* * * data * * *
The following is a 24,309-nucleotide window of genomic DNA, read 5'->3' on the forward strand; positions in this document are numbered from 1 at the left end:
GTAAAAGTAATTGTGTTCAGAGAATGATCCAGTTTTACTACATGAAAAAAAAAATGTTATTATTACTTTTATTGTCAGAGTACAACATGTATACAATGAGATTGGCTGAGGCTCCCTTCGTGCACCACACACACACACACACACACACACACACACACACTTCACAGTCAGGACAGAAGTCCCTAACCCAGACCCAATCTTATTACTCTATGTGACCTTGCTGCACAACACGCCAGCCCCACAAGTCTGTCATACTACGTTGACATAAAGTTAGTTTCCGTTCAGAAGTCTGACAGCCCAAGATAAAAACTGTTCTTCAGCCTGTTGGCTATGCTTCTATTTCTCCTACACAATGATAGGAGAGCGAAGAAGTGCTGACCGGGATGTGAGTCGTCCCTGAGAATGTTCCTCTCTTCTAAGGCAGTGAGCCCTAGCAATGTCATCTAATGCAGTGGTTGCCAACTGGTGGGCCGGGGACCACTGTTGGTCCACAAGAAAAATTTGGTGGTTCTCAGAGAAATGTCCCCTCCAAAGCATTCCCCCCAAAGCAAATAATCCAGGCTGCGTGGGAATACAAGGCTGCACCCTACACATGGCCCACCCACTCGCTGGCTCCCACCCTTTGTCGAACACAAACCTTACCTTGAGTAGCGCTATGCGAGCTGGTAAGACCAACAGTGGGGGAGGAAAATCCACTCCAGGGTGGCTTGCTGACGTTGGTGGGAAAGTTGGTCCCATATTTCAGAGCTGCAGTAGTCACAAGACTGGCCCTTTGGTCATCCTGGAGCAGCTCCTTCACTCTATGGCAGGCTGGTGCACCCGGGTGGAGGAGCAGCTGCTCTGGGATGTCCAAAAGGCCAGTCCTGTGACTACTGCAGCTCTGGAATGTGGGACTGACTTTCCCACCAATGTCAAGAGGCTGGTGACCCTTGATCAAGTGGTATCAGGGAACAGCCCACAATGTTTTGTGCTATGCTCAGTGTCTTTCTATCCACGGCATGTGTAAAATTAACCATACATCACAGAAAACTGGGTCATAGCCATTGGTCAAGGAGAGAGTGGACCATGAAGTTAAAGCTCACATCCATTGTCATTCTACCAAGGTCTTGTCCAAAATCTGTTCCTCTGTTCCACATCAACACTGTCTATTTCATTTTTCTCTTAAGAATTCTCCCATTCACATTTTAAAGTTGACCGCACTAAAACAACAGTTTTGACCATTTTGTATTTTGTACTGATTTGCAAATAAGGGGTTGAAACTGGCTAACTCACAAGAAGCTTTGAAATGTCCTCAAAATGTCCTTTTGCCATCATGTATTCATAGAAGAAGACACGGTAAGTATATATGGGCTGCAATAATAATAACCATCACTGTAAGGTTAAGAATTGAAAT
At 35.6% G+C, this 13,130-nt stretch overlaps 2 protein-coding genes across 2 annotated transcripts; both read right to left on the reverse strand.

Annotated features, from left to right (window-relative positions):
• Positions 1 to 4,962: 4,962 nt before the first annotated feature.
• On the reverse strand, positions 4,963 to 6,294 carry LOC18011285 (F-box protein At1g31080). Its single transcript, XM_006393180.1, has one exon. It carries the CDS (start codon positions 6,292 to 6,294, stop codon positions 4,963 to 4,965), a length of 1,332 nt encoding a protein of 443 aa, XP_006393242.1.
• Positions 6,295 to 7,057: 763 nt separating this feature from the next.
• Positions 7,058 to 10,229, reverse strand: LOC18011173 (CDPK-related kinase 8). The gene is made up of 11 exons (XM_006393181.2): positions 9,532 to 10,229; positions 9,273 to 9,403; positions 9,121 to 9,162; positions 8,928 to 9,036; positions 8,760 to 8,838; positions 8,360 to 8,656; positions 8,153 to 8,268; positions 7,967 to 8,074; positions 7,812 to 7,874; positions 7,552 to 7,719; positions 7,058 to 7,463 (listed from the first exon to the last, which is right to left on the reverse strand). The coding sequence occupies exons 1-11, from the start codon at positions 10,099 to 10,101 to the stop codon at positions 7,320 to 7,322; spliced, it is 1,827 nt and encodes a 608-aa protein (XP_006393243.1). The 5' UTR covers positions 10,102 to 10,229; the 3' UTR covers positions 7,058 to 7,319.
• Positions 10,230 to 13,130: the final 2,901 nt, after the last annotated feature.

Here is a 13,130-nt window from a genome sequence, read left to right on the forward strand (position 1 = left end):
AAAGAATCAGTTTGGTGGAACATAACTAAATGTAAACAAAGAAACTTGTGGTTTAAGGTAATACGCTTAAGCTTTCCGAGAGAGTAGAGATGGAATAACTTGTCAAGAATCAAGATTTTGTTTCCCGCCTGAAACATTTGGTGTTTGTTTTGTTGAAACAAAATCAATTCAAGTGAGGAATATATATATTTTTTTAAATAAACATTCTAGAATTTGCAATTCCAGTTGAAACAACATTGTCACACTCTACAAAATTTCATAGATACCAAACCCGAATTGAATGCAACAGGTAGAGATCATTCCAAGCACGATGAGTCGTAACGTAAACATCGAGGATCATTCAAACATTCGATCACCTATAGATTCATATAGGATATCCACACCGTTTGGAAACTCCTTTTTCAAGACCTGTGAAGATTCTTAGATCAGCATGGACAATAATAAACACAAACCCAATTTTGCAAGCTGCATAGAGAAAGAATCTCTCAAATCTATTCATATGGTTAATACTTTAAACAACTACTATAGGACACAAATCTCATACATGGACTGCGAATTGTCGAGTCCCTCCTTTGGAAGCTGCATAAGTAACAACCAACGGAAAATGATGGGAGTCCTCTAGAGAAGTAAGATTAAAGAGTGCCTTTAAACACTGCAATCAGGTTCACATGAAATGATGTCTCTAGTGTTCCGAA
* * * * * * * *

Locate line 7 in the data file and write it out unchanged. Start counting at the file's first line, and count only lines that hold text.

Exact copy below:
• Positions 6,295 to 7,057: 763 nt separating this feature from the next.